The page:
I used to play volleyball. Pretty obsessively, I realize, in retrospect. At one club I played for, techniques like passing, setting and spiking were taught in an extremely controlled environment. This is no exaggeration.
During my first 3-hour practice I never touched a ball. It took 90 minutes for my team to graduate from stationary positions to ball-less footwork; before that, we worked on upper body and arm form. Once we’d mastered the fundamentals, other variables were allowed in—simulated passes, then moving balls and, after many weeks, real hitters. For a 16-year-old, this process was agonizing, but come game time, I certainly passed on target.
I typically detest sports analogies, but I think there’s something to this one. Lessons learned: you can’t expect behavioral shifts without consistent repetition, and controlling the variables can be super-effective. What if we were to apply this thinking to something like regional cooperation?
Our track record on regionalism is nothing to boast about, particularly when it comes to addressing challenges that are metro-wide in scope. That needs to change. Climate change, blight, discrimination, job loss, water quality...these issues are not municipally bound. They affect many communities and impede our ability to prosper, especially in the New Economy where sense of place and quality of life are central to the location decisions of companies and mobile workers.
I won’t dwell on this, but I think it’s fair to say there’s room for improvement. Why not control the variables? Instead of getting together at the most pressing times to fix high-stakes regional or multi-city issues, why don’t we build that capacity for cooperation in a lower-stress environment where the actors involved can focus on building strong fundamentals? It seems reasonable that participants’ collective ability to work together would become more sophisticated over time.
There are few among us who live single-city lives. For example, I live in Birmingham. I work in Ferndale. My roots are in Macomb County, so I often spend time with friends there. When I want arts and culture, I head to Midtown. At least once a month I hit Hamtramck for live music, and I love taking visitors ice skating at Campus Martius. As much as I strive to live locally, I also value my ability to leverage the many resources and opportunities our region has to offer.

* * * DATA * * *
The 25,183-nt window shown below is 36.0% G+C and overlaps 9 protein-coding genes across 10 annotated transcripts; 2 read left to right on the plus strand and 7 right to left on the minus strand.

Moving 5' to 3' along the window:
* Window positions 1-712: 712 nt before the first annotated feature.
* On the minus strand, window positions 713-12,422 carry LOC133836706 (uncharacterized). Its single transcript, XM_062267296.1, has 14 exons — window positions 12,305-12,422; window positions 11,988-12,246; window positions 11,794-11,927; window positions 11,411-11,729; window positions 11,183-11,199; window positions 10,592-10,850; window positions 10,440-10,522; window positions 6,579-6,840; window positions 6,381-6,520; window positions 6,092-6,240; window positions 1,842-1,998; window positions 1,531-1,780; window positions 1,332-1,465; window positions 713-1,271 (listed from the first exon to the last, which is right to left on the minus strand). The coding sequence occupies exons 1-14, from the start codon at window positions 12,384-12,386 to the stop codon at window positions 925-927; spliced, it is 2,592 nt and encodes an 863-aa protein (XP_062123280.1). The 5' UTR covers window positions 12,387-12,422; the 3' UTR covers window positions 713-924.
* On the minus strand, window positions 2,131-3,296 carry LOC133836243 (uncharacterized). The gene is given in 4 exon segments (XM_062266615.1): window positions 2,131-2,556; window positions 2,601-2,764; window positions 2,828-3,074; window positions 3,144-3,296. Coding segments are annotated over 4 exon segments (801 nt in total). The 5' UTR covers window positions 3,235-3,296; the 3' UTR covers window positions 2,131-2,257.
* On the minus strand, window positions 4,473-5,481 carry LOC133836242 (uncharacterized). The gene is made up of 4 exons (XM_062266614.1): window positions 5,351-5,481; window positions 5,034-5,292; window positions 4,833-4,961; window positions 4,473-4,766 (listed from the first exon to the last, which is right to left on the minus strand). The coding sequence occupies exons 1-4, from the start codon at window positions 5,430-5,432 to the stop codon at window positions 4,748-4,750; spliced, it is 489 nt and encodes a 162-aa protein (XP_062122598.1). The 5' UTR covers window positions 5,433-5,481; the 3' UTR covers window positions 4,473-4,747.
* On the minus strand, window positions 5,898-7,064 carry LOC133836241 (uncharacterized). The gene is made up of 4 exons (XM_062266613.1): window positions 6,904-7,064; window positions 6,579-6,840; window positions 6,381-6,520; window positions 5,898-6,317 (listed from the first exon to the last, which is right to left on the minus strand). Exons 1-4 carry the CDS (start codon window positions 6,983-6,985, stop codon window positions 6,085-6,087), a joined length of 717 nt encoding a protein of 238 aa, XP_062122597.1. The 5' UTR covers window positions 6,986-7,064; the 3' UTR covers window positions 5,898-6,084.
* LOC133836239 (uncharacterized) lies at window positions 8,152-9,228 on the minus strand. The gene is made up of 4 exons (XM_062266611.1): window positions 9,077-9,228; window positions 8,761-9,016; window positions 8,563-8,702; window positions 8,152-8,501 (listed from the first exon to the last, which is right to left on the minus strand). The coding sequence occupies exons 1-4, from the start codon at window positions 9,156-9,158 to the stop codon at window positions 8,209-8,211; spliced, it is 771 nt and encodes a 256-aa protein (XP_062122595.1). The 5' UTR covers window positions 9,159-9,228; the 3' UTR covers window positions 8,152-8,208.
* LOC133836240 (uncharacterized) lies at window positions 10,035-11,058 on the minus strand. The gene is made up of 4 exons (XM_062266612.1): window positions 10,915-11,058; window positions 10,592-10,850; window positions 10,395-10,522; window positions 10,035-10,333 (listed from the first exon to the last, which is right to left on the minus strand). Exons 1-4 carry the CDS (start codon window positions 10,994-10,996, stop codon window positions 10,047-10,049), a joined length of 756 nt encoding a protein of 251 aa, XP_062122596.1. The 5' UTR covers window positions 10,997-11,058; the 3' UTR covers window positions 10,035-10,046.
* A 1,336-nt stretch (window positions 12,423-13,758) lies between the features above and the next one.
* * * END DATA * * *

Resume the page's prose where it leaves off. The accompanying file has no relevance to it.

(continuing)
Despite our regional lifestyles, we live in a place where local control has long been the name of the game. By that I mean most governance issues and public service delivery, like garbage collection and public safety, fall to local government rather than some larger entity, like a county. This system has its ups and downs. On the up side, it enables government leaders to be more in tune with their constituency. The down side is that local priorities sometimes supersede regional ones, and that can make cooperation more challenging—especially when it comes to addressing issues that have greater-than-local implications.
Overcoming those issues depends on an ability to put local priorities in perspective with a collective vision. This is tough in a region where locality and turf have been primary political drivers for generations. A new approach to governance that honors that tradition of local control without sacrificing the opportunity for enhanced collaboration eliminates a few more of the social variables that have impeded metropolitan-level work on critical growth issues like transit, affordable housing and energy.
The Millennial Mayors Congress can serve as a proving ground to pioneer a new approach to cooperation. It will be a space where collaboration isn’t forced, but chosen. The mayors and young people participating in this initiative are doing so in hopes of a brighter future, not out of obligation. Deadlines for meeting goals will be self-imposed. With time, topic and terms of participation controlled, they’ll be able to focus on technique—listening to each other, having values-based conversations and finding solutions that everyone agrees to, making decisions by consensus. As time goes on, they’ll cultivate a foundation for effective problem-solving and take on increasingly complex challenges. When the urgent, high-pressure situations arise outside the Congress, both city leaders and Millennial leaders will be better prepared to collaboratively address them.